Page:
From Boerewors to Bunny Chow - South African cuisine is as unique and eclectic as its culture. Like the US, South Africa is a melting pot of people, languages, traditions and food. Malaysian, Dutch, and Indian influences can be seen in many of the traditional dishes of South Africa. Eating at the SA fest is kind of like going to a restaurant that happens to be outdoors and is only open 2 days a year. There’s a menu and each item is priced differently. When possible, meats are local, farm raised and grass fed. Most veg and fruit are also from local farms. The Boerewors sausage is hand-made. In a nutshell - this is NOT your typical festival food. Some items are subject to change, as our chefs need the flexibility to use the freshest, best local produce and meat at festival time. You’ll have the opportunity to see most of the dishes as you stand in line - if you have any questions, ask one of our servers. Don’t forget the sauce! Whether you’re eating chicken, lamb, boerewors or samoosas - its just not the same without the sauce. Spice it up with some Peri Peri or add some tang with Train Smash, monkey gland sauce or fruit chutney. Sauces are available along the line and again at check out. Tables and chairs are available under the seating tent. Many people prefer to bring lawn chairs or picnic blankets and eat by the pond where the dancers and musicians perform. the 2016 Menu has not yet been set - to get an idea of what to expect - take a look at a previous year’s menu: Menu: Mains and SidesSpit Roasted Lamb with rice and beans $15.
Fish & Chips with Malt Vinegar $9
Grilled Chicken Peri-Peri over rice with train smash $10Grilled Prawns Peri-Peri over rice with train smash $14
Boerewors sausage on a roll topped with train smash $9Bobotie patty served with rice & topped with train smash $9
Mixed Grille Double - Peri-Peri Chicken & Boerewors with rice $15Mixed Grille Tripple - Peri-Peri Chicken & Boerewors & Lamb with rice $21Samoosas -(aka samosa) Spiced potato & veg filled pie with choice of sauce - 2 for $7 Samoosa Combo with rice and beans - $10Oxtail Potjie Stew with potatoes, onions, carrots and mushroom $10
Slap Chips (Fries) with malt vinegar $5Yellow rice with apricot, almonds and green pepper Oysters - fresh & fried (price available at fest or call ahead) Biltong and Droewors (Visit our Biltong Page for Details!) SaucesBraai BBQ Sauce
Monkey Gland Sauce
Chutneys*All the fixings are there for your enjoyment - no extra charge Sweets (priced by quantity)Mango gelato with Peri PeriAmarula gelatoLychee gelatoZebra gelato w/ choc and vanilla More Info On South African Cuisine One of the main staple foods in South Africa is maize. In their corn-on-the-cob form they are called mielies (a.k.a. mealie) Mielie pap (made from ground white corn meal) is a popular side dish and is often eaten with stews, gravies or sauces like Train Smash (stewed tomato & onion.) Samp (aka stampmielies or stamp) is similar to posole or dried hominy, roughly ground. Samp is found in dishes like Umngqusho, where it is cooked with cow peas (a variety of black-eyed-peas.)
Pumpkin, yams, sweet potatoes, aubergine, and rice are also common foods in South Africa. Americans traveling to South Africa for the first time will find exotic dished made with familiar ingredients (good examples would be bobotie, biltong and boerewors;) variations on common staples (such as the textural difference between mielie pap and American grits or spoon bread;) and of course foods & spices that are either rare, rarely eaten, or non-existent in the United States, such as fresh lychee fruit, amarula fruit, sour figs, pumpkin leaves, snoek (a fish,) fresh calamari steak, Kudu (antelope,) ostrich, oxtail, African bird’s eye chili, etc., etc. Following are a few popular dishes in South Africa.:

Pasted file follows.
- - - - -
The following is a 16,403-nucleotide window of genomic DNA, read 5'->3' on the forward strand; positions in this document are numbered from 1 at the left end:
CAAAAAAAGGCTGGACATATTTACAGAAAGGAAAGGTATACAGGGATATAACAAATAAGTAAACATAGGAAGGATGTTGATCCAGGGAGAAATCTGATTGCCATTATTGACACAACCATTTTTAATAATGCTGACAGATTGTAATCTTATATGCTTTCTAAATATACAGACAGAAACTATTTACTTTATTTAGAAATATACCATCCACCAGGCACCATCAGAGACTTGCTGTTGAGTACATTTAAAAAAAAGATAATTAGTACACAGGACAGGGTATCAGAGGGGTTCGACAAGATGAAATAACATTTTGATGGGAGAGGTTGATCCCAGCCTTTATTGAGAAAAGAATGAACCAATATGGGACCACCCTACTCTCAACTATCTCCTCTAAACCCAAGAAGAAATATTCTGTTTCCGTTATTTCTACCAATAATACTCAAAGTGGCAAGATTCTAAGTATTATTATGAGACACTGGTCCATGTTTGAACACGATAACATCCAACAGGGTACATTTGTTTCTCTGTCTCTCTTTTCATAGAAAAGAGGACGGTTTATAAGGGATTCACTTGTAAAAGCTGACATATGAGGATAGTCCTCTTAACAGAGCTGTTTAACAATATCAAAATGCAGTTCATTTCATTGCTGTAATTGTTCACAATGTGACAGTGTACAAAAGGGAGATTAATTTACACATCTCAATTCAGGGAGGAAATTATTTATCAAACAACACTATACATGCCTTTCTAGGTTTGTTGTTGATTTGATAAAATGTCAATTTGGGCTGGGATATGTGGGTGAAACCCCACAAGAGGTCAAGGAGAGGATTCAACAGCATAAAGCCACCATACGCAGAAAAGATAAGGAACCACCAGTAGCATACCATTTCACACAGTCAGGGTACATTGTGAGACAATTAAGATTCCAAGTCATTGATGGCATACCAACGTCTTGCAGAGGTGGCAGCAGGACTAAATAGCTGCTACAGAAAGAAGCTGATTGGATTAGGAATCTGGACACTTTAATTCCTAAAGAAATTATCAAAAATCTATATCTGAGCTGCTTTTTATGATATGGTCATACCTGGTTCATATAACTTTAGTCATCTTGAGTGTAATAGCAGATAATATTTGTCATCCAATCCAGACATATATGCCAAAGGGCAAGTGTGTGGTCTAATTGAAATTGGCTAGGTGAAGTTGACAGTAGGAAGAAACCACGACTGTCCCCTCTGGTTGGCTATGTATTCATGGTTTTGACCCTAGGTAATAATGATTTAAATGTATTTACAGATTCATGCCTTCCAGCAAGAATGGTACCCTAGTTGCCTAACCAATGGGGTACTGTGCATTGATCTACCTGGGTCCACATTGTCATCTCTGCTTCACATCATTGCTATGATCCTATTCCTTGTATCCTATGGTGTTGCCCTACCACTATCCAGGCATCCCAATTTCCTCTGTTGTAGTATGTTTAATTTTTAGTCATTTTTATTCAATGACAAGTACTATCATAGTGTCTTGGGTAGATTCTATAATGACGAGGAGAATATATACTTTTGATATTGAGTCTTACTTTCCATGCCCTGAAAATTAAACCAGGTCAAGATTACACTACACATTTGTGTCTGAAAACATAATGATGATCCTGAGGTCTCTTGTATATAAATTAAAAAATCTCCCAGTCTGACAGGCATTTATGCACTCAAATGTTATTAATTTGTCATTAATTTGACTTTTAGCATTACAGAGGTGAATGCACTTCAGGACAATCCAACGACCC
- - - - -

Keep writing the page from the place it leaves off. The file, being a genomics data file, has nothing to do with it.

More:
Bobotie - pronounced “bo-bo-tee” The name comes from the Indonesian word Bobotok. Its a savory ground meat dish with a savory egg topping. A typical bobotie recipe contains ground beef, curry, almonds and apricot. The mixture is baked, with whisked eggs/milk added to the top towards the end of the baking process. Bobotie is sometimes referred to as South African meat loaf. Our twist on this traditional dish is to wrap slices of the prepared bobotie in spring roll wrappers and deep fry them.. they are amazing! Try them dipped in chutney and you’ll find youself going back for seconds.Boerewors - pronounced “bor-eh-vors” A traditional South African sausage spiced with coriander. Boerewors is usually mild but can be spiced up with condiments and sauces such as chutney, peri peri sauce or train smash. Boerewors is a must-have for any braai (barbeque.) Biltong - pronounced “bill-tong” Dried meat flavored with coriander and other spices. Unlike American jerky, biltong is sliced across the grain and can also be found in uncut portions and sticks. Potjiekos - pronounced poy-kee-kos. A potjie is a three legged cast iron pot used to cook stews over a fire or hot coals. Potjiekos is a stew made in a potjie. There are hundreds of secret family recipes for this dish - most of them containing meat such as ox tail or beef.Prawns Peri Peri - A.K.A. Prawns Piri Piri, A.K.A Prawns Pili Pili, Prawns Mozambique, LM Prawns. This dish is popular in coastal regions of Africa and has become a mainstay at South African restaurants and back-yard braais. Large tiger or king prawns are marinated in Peri Peri chilis. garlic, lime juice and olive oil and grilled to perfection. The prawns are served in the traditional way, with shell, tail and head intact.Slap Chips - These are large french fries - often served in paper bags or wrapped in paper. “Slap” is an Afrikaans word meaning soft - the state the french fry attains when you douse it with vinegar - thus rendering it a slap chip, not a french fry. Rice Salad - there are many variations of this popular salad, some served cold, some hot. Many contain curry, fruit such as mango or raisins, nuts and carrots.